Revised criteria for suspicion of non-benign positional vertigo.
QJM. 2013 Apr;106(4):317-21
Authors: Soto-Varela A, Rossi-Izquierdo M, Sánchez-Sellero I, Santos-Pérez S
Benign paroxysmal positional vertigo (BPPV) is the most commonly diagnosed vestibular vertigo. BPPV can be diagnosed by clinical examination and its treatment is based on particle repositioning manoeuvres, and specialized equipment is not required. Therefore, most patients could be diagnosed and treated by their general practitioner. Unfortunately, not all positional vertigos are benign. Symptoms similar to those of BPPV can be caused by diseases that affect the central nervous system. It must be possible to define criteria that allow us to suspect, in a patient with symptoms of positional vertigo, the possibility of a cerebral origin ('non-benign PV'). Requests for magnetic resonance imaging must be justified by the fulfillment of these criteria. That is especially relevant in primary care, because these criteria should make possible to distinguish between patients with positional vertigo that could be treated by general practitioner and patients that need to be directed to especialized units. We propose the following revised criteria for suspected non-benign PV: (i) association with signs or symptoms of neurological disorder, (ii) nystagmus without dizziness in positional diagnostic tests, (iii) atypical nystagmus direction, (iv) poor response to therapeutic manoeuvres and (v) recurrence (confirmed by positional tests) on at least three occasions.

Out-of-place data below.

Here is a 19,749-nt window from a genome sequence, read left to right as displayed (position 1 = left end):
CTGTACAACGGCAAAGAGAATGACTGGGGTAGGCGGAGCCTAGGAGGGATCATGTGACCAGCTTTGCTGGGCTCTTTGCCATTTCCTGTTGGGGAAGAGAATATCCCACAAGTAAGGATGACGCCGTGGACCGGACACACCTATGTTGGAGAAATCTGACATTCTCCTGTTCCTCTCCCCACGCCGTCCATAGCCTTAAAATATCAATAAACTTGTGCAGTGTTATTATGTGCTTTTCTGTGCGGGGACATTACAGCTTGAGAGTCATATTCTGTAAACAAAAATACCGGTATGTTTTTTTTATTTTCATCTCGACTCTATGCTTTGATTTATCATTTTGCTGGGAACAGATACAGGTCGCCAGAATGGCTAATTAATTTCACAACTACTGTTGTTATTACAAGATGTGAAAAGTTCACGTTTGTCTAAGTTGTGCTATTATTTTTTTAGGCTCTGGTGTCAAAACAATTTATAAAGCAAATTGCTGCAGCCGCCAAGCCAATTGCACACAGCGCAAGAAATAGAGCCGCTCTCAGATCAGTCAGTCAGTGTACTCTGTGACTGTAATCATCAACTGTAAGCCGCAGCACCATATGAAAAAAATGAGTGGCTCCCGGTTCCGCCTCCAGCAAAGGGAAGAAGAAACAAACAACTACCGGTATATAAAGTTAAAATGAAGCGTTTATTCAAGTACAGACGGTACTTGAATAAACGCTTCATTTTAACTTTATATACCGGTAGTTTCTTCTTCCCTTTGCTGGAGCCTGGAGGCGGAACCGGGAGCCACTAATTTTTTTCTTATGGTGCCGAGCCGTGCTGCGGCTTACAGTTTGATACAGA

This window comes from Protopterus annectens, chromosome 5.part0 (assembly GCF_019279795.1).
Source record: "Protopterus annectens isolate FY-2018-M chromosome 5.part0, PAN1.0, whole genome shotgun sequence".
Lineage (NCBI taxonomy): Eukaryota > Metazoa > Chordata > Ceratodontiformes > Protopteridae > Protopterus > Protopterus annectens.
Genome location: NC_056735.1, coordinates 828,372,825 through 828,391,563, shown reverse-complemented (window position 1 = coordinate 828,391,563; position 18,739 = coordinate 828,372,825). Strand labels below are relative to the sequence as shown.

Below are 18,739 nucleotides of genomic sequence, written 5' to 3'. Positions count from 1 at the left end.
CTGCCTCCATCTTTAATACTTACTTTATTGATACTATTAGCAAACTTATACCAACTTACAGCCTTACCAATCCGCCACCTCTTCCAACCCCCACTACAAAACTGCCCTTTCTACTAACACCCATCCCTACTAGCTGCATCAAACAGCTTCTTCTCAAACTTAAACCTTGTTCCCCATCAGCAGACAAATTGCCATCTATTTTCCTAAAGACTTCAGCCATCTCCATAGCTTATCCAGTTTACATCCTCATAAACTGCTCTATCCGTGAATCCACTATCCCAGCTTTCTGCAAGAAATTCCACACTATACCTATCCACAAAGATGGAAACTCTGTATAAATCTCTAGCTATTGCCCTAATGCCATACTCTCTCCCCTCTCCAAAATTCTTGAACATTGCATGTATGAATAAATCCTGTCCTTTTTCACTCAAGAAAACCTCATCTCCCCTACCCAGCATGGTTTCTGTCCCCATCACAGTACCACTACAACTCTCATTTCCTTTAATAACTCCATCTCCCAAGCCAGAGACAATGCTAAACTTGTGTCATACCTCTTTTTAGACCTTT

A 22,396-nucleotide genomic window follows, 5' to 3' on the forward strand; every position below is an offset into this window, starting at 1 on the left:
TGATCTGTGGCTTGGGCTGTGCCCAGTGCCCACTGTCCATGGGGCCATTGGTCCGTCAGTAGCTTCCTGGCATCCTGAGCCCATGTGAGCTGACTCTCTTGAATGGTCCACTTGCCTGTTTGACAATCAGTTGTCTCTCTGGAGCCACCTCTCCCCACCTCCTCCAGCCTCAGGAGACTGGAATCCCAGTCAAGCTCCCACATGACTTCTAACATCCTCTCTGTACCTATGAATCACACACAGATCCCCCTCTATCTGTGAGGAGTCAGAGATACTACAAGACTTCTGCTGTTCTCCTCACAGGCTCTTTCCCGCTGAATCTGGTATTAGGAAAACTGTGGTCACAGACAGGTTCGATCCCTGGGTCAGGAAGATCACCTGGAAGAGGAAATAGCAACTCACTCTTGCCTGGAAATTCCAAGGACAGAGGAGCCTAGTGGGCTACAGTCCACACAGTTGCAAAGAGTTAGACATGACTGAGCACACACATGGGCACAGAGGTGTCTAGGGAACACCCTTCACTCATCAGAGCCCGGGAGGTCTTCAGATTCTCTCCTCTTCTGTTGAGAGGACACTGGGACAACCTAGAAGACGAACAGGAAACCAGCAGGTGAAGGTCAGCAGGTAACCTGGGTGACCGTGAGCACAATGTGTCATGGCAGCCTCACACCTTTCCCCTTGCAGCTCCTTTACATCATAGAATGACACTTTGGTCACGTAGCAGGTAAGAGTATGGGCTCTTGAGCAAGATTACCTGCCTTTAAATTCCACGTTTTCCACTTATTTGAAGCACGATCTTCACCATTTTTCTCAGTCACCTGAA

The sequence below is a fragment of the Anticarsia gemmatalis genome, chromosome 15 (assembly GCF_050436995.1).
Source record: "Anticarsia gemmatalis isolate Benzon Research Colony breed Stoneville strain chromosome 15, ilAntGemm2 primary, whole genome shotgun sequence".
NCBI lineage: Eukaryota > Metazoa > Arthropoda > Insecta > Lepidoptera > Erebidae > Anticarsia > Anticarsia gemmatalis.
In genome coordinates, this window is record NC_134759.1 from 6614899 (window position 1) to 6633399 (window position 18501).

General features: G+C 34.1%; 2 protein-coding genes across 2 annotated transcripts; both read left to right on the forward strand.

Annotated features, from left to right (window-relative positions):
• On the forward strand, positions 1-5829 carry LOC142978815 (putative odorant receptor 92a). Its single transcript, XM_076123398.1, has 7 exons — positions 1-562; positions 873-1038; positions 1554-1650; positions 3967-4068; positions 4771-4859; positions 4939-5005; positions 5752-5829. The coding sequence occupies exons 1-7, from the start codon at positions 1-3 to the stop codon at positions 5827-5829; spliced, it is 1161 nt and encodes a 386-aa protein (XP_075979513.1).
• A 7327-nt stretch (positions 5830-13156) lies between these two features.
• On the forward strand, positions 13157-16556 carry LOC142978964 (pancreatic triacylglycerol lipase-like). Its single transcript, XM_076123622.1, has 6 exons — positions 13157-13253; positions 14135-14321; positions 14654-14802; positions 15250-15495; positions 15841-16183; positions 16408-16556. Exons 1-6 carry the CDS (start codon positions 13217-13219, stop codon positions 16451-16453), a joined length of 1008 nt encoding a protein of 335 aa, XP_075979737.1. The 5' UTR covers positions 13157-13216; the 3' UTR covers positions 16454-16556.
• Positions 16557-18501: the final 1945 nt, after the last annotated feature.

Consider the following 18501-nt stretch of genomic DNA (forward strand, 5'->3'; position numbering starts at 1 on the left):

PMID: 23404787 [PubMed - indexed for MEDLINE]